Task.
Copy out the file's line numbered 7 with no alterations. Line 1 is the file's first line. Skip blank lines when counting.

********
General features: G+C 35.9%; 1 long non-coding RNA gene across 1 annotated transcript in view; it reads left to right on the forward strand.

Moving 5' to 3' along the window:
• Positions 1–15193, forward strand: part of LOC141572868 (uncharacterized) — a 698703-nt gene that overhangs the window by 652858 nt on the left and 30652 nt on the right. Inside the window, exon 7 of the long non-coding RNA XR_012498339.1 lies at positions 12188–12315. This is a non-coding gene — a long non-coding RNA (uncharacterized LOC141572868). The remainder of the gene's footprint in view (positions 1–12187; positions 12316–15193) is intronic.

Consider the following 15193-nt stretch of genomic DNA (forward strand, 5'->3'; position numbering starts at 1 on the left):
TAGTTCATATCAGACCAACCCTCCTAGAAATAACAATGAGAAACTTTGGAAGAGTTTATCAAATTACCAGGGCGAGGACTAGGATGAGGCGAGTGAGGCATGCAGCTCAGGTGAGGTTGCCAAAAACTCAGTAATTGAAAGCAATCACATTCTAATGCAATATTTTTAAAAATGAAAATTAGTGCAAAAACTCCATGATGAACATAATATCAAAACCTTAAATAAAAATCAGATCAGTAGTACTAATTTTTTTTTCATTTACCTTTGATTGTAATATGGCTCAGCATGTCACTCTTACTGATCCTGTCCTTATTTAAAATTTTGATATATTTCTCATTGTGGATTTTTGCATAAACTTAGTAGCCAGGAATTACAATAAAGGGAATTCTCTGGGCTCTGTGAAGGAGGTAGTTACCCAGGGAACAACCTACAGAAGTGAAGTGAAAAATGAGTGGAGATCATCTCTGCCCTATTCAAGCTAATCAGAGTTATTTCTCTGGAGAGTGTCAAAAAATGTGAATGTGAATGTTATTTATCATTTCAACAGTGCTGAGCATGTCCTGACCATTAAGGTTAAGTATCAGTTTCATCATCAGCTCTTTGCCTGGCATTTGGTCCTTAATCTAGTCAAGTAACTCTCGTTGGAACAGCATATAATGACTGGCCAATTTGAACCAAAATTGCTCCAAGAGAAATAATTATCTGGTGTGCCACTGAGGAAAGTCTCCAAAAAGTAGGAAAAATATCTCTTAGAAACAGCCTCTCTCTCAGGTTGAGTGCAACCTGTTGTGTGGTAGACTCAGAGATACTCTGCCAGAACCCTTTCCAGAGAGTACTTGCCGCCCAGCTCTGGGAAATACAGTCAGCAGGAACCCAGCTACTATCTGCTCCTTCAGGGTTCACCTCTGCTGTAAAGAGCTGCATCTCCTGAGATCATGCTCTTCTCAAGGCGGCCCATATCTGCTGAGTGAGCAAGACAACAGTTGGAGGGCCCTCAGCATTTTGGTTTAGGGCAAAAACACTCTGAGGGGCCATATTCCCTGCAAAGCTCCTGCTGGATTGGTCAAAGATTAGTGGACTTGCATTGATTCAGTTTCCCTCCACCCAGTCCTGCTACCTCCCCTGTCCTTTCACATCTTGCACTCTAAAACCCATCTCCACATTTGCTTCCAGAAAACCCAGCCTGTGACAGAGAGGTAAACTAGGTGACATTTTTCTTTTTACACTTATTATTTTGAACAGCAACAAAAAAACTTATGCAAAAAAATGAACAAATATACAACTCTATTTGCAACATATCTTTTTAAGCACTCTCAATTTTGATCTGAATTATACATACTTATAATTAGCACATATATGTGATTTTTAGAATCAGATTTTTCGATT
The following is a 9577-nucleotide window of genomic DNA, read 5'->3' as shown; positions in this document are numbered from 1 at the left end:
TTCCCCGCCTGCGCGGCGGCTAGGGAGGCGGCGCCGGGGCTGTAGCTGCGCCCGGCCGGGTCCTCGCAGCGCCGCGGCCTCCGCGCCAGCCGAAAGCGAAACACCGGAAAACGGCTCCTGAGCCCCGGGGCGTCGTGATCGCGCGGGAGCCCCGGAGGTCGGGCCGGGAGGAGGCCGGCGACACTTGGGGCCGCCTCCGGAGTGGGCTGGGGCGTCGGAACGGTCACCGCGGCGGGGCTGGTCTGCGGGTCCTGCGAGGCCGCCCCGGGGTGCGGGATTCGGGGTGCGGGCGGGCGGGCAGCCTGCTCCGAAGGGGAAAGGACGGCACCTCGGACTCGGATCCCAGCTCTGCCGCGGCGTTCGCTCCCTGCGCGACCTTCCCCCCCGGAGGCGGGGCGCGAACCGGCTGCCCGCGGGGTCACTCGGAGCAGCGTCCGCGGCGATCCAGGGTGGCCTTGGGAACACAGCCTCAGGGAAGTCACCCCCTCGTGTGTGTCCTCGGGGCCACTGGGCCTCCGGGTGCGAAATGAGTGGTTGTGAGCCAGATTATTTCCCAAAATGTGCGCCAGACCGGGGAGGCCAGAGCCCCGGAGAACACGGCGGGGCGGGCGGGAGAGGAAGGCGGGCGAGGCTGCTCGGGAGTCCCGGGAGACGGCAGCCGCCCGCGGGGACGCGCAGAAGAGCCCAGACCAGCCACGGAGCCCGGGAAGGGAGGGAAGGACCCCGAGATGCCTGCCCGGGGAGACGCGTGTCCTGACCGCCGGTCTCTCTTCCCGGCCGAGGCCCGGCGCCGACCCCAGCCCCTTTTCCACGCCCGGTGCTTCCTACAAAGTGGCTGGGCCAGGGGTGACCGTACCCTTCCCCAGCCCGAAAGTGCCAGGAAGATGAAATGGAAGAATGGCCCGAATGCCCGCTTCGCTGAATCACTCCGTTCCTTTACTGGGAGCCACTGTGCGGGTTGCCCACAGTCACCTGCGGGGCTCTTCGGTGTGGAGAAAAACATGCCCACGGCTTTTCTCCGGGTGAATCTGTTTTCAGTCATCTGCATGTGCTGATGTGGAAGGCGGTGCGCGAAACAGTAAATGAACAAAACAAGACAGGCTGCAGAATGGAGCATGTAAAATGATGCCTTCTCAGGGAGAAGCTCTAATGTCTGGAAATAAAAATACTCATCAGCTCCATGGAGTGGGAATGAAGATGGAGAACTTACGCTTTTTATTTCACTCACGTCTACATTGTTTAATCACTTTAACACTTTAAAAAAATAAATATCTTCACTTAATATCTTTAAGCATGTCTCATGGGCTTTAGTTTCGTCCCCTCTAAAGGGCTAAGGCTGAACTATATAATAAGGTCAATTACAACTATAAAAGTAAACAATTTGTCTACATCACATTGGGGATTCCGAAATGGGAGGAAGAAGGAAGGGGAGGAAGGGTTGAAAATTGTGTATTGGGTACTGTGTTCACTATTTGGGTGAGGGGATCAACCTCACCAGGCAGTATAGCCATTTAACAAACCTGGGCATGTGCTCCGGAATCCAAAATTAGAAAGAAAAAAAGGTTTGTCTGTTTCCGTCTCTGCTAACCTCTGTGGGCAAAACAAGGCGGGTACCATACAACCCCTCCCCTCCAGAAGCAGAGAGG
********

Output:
TTCCCCGCCTGCGCGGCGGCTAGGGAGGCGGCGCCGGGGCTGTAGCTGCGCCCGGCCGGGTCCTCGCAGCGCCGCGGCCTCCGCGCCAGCCGAAAGCGAAACACCGGAAAACGGCTCCTGAGCCCCGGGGCGTCGTGATCGCGCGGGAGCCCCGGAGGTCGGGCCGGGAGGAGGCCGGCGACACTTGGGGCCGCCTCCGGAGTGGGCTGGGGCGTCGGAACGGTCACCGCGGCGGGGCTGGTCTGCGGGTCCTGCGAGGCCGCCCCGGGGTGCGGGATTCGGGGTGCGGGCGGGCGGGCAGCCTGCTCCGAAGGGGAAAGGACGGCACCTCGGACTCGGATCCCAGCTCTGCCGCGGCGTTCGCTCCCTGCGCGACCTTCCCCCCCGGAGGCGGGGCGCGAACCGGCTGCCCGCGGGGTCACTCGGAGCAGCGTCCGCGGCGATCCAGGGTGGCCTTGGGAACACAGCCTCAGGGAAGTCACCCCCTCGTGTGTGTCCTCGGGGCCACTGGGCCTCCGGGTGCGAAATGAGTGGTTGTGAGCCAGATTATTTCCCAAAATGTGCGCCAGACCGGGGAGGCCAGAGCCCCGGAGAACACGGCGGGGCGGGCGGGAGAGGAAGGCGGGCGAGGCTGCTCGGGAGTCCCGGGAGACGGCAGCCGCCCGCGGGGACGCGCAGAAGAGCCCAGACCAGCCACGGAGCCCGGGAAGGGAGGGAAGGACCCCGAGATGCCTGCCCGGGGAGACGCGTGTCCTGACCGCCGGTCTCTCTTCCCGGCCGAGGCCCGGCGCCGACCCCAGCCCCTTTTCCACGCCCGGTGCTTCCTACAAAGTGGCTGGGCCAGGGGTGACCGTACCCTTCCCCAGCCCGAAAGTGCCAGGAAGATGAAATGGAAGAATGGCCCGAATGCCCGCTTCGCTGAATCACTCCGTTCCTTTACTGGGAGCCACTGTGCGGGTTGCCCACAGTCACCTGCGGGGCTCTTCGGTGTGGAGAAAAACATGCCCACGGCTTTTCTCCGGGTGAATCTGTTTTCAGTCATCTGCATGTGCTGATGTGGAAGGCGGTGCGCGAAACAGTAAATGAACAAAACAAGACAGGCTGCAGAATGGAGCATGTAAAATGATGCCTTCTCAGGGAGAAGCTCTAATGTCTGGAAATAAAAATACTCATCAGCTCCATGGAGTGGGAATGAAGATGGAGAACTTACGCTTTTTATTTCACTCACGTCTACATTGTTTAATCACTTTAACACTTTAAAAAAATAAATATCTTCACTTAATATCTTTAAGCATGTCTCATGGGCTTTAGTTTCGTCCCCTCTAAAGGGCTAAGGCTGAACTATATAATAAGGTCAATTACAACTATAAAAGTAAACAATTTGTCTACATCACATTGGGGATTCCGAAATGGGAGGAAGAAGGAAGGGGAGGAAGGGTTGAAAATTGTGTATTGGGTACTGTGTTCACTATTTGGGTGAGGGGATCAACCTCACCAGGCAGTATAGCCATTTAACAAACCTGGGCATGTGCTCCGGAATCCAAAATTAGAAAGAAAAAAAGGTTTGTCTGTTTCCGTCTCTGCTAACCTCTGTGGGCAAAACAAGGCGGGTACCATACAACCCCTCCCCTCCAGAAGCAGAGAGG